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Wait 'til Next Year: 2010 Cubs to Look Awfully Familiar.

CHICAGO - OCTOBER 02:  Leela Sullivan, a fan of the Chicago Cubs, looks on dejected as they Cubs lost 10-3 against the Los Angeles Dodgers in Game Two of the NLDS during the 2008 MLB Playoffs at Wrigley Field on October 2, 2008 in Chicago, Illinois.  (Photo by Jamie Squire/Getty Images)
Jack StentwillerContributor ISeptember 21, 2009

You thought this season was bad? Wait 'til next year.

Every year, an average Major League Baseball team turns over around twenty percent of its roster.

Chicago Cubs fans looking toward 2010 are hoping that that number is more like eighty percent.  The core of this roster has gelled and played well together over the last few years.  This year, however, this roster's shortcomings have finally caught up with them. If you ask Jim Hendry or Lou Piniella, they will tell you that this year was not short lapse.

Sadly, the Cubs' problems are much more serious from a structural standpoint, and they are in danger of going into relapse.

What's wrong?  The Cubs have some solid players and good individual parts.  Derrek Lee put together a very nice season.  Aramis Ramirez is an underrated cleanup hitter and has made the offense go.  Zambrano is solid and an inning eater.  Marmol has very good stuff.  These players, however, are far from stars.

The Cubs have no great players.  There is no future hall of famer.  There is no perennial all-star.  When the going gets tough, Albert Pujols carries the St. Louis Cardinals offense.  Tim Lincecum wins when his start rolls around.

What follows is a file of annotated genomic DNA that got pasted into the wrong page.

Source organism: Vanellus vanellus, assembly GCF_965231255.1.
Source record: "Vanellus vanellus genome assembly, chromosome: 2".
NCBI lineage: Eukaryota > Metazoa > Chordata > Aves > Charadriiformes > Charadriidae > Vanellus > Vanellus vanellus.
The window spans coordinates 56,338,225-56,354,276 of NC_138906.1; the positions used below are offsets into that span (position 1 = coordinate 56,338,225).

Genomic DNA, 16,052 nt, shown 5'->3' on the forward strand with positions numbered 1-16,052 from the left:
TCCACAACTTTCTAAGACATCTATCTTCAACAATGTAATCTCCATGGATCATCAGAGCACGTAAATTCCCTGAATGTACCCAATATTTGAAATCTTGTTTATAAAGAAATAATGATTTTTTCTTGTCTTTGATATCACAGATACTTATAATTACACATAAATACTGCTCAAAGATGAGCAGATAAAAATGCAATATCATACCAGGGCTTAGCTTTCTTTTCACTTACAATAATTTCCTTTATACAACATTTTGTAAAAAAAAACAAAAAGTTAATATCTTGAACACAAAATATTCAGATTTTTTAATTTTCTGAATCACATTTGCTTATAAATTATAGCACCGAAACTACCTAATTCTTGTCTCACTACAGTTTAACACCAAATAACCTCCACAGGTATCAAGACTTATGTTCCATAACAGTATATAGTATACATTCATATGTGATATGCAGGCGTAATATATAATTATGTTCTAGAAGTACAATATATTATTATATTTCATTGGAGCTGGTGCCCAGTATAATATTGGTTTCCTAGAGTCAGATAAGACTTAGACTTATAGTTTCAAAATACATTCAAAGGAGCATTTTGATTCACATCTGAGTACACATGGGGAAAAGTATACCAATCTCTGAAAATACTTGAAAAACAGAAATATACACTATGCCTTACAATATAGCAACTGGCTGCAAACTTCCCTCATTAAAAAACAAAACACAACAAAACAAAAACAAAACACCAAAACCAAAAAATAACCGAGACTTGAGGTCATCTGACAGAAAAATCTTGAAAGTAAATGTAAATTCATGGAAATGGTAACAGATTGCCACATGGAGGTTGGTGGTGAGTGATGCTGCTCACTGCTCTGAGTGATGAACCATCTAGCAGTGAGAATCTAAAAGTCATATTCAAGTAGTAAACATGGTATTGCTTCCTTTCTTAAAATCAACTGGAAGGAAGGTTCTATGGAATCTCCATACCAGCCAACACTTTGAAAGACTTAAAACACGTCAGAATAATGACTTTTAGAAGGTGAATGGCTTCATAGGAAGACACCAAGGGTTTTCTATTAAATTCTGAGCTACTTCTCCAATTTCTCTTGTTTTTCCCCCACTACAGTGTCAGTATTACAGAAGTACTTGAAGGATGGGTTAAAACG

Who are those guys for the Cubs?  Zambrano is inconsistent and a bit injury-plagued of late.  Lee and Ramirez are both good players, but not guys you are going to hitch your wagon to.

The second major shortcoming with this team is the fact that there seems to be no systematic evaluation of players in order to make sure they fit in with this club.  What is the Cubs identity?  What does the typical Cub look like?  Do they ever look at a player and think, "Sure he's talented, but he does not fit into our system."

The truth is there is no typical Cub.  Talent-wise, they are an amalgymous mix of random players who were the best available options at the time of their arrival in Chicago.

Why can't this change overnight?  Systems are built from the top-down.  I like Jim Hendry, but he is not a system guy.  He's old school.  He's a scout/coach.  A general manager has to be more of a CEO, implementing and executing a vision for a massive organization.

Hendry is a great guy and a great baseball guy.  He is also a great talent evaluator.  Unfortunately, that does not make for a great GM.

Here are some specific problems with a Cub overhaul for 2010. 

The core players are signed past this season and have little trade value.  Ramirez has been injured a lot. Zambrano has too.  Fukudome and Soriano are being payed massively for little contribution, and no one will take on those contracts. 

Who else will bring you anything in return?  Ted Lilly and Ryan Dempster may, but you would be trading 40 percent of your starting staff and have few options behind them.

There are also no impact free agents availabe this off-season.  With no trade pieces and no free agents, the only option for an overhaul is to give guys away for nothing, eat contracts, and start over.  Not a bad option for some teams. 

Hendry, however, has a new boss and it seems unlikely that he is willing to pin his job on the hopes of a "rebuilding" roster. 

All of these facts mean one thing. 

The 2010 Cubs will look eerily like an underachieving 2009 team.  Hendry and Lou will roll out the same core group of guys, cross their fingers, and hope 2008 magic happens again. 

Problem is, 2008 still netted a first round playoff sweep.  Why?  Because this team actually overachieved in '07 and '08.  2009 was much more indicative of this team's actual talent than the previous two seasons were.

 

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